By Michael Brush
Results were hurt by cost management and supply chain issues, and weakness in its Nordstrom Rack off-price division, where investors had hoped for continued robust growth. On the bright side, the company has a strong brand and balance sheet, and a management team that can recover from the fumble, says Kaser of the Cabot Turnaround Letter. Director Bradley Tilden agrees. He just bought $468,000 worth of stock at $21.27, a big enough purchase to serve as a valid insider signal for me.
Sector : Software
Market cap : $30.5 billion
The damage : Down 30% YTD and 51% from 2021 high
It’s pretty tough to do anything in business these days without running into DocuSign /zigman2/quotes/205992027/composite DOCU -6.83% agreements that you sign and transmit electronically.
Despite DocuSign’s dominance in this space, its stock blew up in early December when the company posted 28% growth in billings, well below 34% guidance. The problem: DocuSign’s business got a great boost from the pandemic, which is now wearing off.
Still, there is plenty of room for growth ahead. Few people want to shift back to hard-copy agreements. CEO Dan Springer estimates the market is worth $50 billion a year, and he says DocuSign is still in the early days of taking share since digital transformation “remains a high priority” for organizations worldwide. “Even as the pandemic subsides and people begin to return to the office, they are not returning to paper,” he says.
Springer backs up his bullish commentary with a huge $5 million purchase, up to $149 a share. To me, that makes his bullish claims more believable.
Sector : Software
Market cap : $3.8 billion
The damage : Down 54% YTD and 61% from 2021 high
Everbridge /zigman2/quotes/202832262/composite EVBG -2.41% offers software that helps governments, schools and private companies including Goldman Sachs /zigman2/quotes/209237603/composite GS -0.43% , Microsoft /zigman2/quotes/207732364/composite MSFT -3.17% and Starbucks /zigman2/quotes/207508890/composite SBUX -1.73% deal with emergencies like active shooters, terrorist attacks or severe weather. The software helps managers communicate with employees, assess risks, locate responders and track progress on response plans.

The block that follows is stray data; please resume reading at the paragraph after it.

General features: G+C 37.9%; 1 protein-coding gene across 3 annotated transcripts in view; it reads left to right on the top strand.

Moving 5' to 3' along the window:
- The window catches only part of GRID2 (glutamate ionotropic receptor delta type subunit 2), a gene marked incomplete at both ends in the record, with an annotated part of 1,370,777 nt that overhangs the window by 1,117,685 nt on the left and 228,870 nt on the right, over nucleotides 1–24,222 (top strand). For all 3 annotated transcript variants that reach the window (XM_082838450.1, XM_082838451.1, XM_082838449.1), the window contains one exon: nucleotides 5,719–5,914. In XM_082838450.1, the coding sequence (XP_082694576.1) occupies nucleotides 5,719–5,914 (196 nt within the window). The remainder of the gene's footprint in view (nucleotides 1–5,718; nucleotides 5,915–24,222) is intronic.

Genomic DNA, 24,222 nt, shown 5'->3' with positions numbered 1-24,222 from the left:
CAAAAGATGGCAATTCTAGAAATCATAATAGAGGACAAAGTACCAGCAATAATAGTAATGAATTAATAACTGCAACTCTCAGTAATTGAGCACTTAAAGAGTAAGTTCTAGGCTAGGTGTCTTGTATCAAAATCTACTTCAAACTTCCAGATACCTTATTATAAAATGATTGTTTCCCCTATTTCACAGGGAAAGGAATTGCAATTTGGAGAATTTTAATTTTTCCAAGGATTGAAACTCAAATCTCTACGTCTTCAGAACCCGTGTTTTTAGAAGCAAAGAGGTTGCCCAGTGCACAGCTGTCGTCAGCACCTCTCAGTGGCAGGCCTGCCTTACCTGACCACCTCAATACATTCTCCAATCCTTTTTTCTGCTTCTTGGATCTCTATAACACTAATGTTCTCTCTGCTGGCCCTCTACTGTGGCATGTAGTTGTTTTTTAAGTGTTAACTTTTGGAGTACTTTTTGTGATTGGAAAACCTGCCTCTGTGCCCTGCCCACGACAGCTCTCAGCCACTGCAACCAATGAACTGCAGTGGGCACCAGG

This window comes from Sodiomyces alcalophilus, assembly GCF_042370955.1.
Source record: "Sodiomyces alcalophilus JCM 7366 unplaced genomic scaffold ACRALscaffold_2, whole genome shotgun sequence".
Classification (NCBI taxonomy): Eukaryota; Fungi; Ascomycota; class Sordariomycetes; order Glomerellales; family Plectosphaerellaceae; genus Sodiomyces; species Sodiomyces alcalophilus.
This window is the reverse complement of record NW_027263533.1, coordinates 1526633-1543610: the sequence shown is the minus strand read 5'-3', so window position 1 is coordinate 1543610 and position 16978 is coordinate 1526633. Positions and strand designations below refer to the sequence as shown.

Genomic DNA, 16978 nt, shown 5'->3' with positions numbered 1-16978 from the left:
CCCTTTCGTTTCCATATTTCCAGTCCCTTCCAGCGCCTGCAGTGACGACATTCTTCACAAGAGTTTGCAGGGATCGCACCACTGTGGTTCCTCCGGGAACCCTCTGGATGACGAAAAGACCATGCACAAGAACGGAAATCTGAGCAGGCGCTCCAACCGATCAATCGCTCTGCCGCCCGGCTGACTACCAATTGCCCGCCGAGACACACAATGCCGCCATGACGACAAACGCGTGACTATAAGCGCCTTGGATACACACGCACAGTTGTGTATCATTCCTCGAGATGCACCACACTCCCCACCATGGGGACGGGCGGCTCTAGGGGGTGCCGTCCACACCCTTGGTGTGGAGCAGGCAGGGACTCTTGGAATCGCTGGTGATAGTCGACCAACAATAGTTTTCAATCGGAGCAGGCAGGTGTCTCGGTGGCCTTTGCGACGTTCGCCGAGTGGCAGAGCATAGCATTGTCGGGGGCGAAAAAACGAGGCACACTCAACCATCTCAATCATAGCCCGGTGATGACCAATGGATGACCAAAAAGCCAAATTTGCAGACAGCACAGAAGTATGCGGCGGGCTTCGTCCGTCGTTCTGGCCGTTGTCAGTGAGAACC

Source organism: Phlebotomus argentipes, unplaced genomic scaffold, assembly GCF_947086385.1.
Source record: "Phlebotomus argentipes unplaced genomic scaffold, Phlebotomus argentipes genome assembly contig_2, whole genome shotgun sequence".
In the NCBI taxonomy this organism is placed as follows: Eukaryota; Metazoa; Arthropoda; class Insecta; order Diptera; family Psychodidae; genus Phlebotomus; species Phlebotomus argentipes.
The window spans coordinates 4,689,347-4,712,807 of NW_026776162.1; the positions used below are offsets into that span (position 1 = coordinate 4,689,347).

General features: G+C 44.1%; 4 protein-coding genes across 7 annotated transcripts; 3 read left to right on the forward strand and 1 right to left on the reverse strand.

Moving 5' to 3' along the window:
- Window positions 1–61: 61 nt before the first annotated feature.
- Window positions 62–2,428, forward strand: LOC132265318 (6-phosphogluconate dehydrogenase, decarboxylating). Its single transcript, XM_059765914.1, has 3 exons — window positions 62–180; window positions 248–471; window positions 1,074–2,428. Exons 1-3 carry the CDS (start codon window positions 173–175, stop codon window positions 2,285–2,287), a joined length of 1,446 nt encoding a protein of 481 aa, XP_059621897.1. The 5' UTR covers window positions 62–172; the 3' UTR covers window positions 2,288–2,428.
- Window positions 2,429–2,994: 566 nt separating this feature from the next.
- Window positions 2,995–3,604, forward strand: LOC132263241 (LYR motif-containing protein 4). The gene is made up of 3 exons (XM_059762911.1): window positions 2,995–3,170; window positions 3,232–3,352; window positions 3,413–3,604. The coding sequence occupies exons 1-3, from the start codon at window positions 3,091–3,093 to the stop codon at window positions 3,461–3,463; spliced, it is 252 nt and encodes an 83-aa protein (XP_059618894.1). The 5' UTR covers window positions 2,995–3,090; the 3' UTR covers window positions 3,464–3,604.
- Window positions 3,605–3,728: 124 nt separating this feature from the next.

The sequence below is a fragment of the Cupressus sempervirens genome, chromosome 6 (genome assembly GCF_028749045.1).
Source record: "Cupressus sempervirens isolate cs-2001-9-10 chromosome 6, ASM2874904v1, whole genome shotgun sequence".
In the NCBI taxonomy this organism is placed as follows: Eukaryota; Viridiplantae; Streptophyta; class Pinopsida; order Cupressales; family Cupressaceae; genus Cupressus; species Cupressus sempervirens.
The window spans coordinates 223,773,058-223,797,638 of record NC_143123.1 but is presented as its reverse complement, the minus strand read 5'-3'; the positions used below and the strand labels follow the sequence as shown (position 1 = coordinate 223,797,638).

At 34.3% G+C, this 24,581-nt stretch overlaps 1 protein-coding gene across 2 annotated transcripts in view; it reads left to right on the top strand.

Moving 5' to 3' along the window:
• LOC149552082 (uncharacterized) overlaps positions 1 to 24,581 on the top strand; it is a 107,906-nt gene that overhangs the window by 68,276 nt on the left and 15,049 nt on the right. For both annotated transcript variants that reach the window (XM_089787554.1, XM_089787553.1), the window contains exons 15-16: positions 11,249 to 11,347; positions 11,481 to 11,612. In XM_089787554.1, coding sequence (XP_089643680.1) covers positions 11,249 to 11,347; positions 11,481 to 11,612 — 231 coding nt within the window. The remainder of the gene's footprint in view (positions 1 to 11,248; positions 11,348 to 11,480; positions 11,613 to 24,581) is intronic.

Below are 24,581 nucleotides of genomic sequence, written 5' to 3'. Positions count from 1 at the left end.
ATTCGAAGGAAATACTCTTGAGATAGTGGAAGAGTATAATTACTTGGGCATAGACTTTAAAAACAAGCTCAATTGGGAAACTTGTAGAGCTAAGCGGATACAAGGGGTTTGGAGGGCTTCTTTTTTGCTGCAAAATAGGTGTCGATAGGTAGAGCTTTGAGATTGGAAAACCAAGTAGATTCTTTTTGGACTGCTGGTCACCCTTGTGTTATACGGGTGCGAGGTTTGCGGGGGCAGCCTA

Everbridge beat third-quarter estimates in early November with 36% sales growth, and it raised guidance. Its customer count grew 10%. But investors weren’t impressed. The stock gapped down on the news and kept falling. Then in early December the company announced CEO David Meredith is resigning, and the stock hit the skids again. Not even celebrity PR rep William Shatner could combat the Vulcan death grip of negativity.
But insiders are coming to the rescue. A cluster of directors recently bought $1.5 million worth of stock at prices up to $67. The cluster buy and purchase size are two clues I look for to tell me that insider buying is more than just fluff. Insiders challenging extreme market negativity is also a nice dynamic. In my experience, insiders often win these standoffs.
Sector : Cloud services
Market cap : $3.4 billion
The damage : Down 42% YTD and 57% from 2021 high
HealthEquity /zigman2/quotes/210521638/composite HQY -2.44% offers cloud-based platforms that help customers navigate the thickets of health insurance and manage health savings accounts (HSAs) and other “consumer-directed benefits” like flexible spending accounts.
HealthEquity’s stock was already down for the year in early December when it announced a slight decline in third-quarter revenue, so shares got hit even harder. The culprit: Weak sales in consumer-directed benefits. But HSA membership grew 14% to 6.2 million, and HSA assets grew 32% to $16.4 billion. In short, the quarter wasn’t all bad, and the HSA trend suggests the long-term story is still intact, says Baird analyst Mark S. Marcon, who has a $53 price target on the name.
Insiders agree. A cluster of three bought $1.7 million worth of stock on the weakness in December at around $40 to $43 a share. Since 2010, HealthEquity has grown its HSA market share to 17% from 4%, which also suggests long-term momentum in the business.
Michael Brush is a columnist for MarketWatch. At the time of publication, Brush owned DOCU. Brush is editor of the stock newsletter Brush Up on Stocks. Follow him on Twitter @mbrushstocks.